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IFMA Preventive Health Management Inc.

Institute for Medical Advancement

New York, USA

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Coping with Chronic Stress

Epidemiological data indicate that 75% of subjects suffering from major psychiatric disorders have had their onset of the illness between 17 and 24 years of age. This is exactly the time when college and university students receive their higher education, thereby experiencing significant levels of chronic stress over several years. Chronic stress can lead to serious health problems: in about 15% of the general population, chronic stress raises blood pressure, increases the risk of heart attack and stroke, suppresses the immune system, and increases the vulnerability to mental health problems, such as anxiety, depression, or schizophrenia.

Psychological Distress

Results from general health surveys of college students indicate (1) 50% of students report psychological distress, compared to only 11% of age-matched controls of the general population; and (2) 30% of students say that chronic stress significantly affects their academic performance. Among those reporting reduced academic performance, the stress-induced burden was interrelated with a pronounced lack of coping skills.

Mental Health and Chronic Stress

50% of students with insufficient coping skills show elevated alcohol consumption, 12% report suicidal thoughts, and 11% have already been treated for mental health problems. As to physical activity, nearly half of these students do not meet the "Recommendation for Adults" of the American Heart Association regarding moderate-intensity cardio or aerobic exercise. Surveys among college students suggest that (1) 35-50% of premature drop-outs may be linked to insufficient coping skills; and (2) 85% of students who received a psychiatric diagnosis withdraw from college.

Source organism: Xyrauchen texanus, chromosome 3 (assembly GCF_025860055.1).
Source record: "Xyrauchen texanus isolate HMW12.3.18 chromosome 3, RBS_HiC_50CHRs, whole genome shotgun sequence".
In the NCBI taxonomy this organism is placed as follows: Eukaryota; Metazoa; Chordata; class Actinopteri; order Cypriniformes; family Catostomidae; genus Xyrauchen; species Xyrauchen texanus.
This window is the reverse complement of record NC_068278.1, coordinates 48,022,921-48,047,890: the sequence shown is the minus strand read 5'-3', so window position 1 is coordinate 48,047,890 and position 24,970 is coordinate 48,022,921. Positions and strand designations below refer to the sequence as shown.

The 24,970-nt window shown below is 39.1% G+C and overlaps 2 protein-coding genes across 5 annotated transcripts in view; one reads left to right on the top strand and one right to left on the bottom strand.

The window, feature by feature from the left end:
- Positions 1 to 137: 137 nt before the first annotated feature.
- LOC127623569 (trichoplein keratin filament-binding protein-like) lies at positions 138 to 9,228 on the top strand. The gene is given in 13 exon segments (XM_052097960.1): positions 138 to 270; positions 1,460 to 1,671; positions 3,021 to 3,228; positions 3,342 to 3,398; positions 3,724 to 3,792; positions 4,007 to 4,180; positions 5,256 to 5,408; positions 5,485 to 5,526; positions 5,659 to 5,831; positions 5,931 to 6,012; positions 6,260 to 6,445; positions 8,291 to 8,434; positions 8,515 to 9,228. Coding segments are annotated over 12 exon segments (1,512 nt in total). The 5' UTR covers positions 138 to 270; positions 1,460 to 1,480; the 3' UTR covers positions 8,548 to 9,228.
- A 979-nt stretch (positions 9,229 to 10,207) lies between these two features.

Study of 3,178 Freshman Students  

The «Institute for Response-Genetics (IFRG)», University of Zurich (Switzerland), has carried out a 7-center study with 3,178 college/university students from the United States, Europe, Latin America and China aiming at an "early" identification of freshman students at risk for stress-related health problems. Data analyses revealed 2 scales, "activity" and "defeatism", that allow one to quantify coping behavior in a socio-culturally independent way. These scales are closely related to impaired physical and mental health: the higher a person's defeatism score the higher his/her impairment in terms of physical and mental health, combined with a higher consumption of illegal drugs and lack of physical activity.

vSpacer 7-center study with 3,178 college/university students
Our studies with more than 3,000 students on coping behavior under chronic stress revealed 2 personality traits showing a close link between basic coping behavior and mental health problems, across cultures and ethnicities. The respective scores allow an early detection of psychiatric risk cases prior to the development of clinically relevant symptoms.
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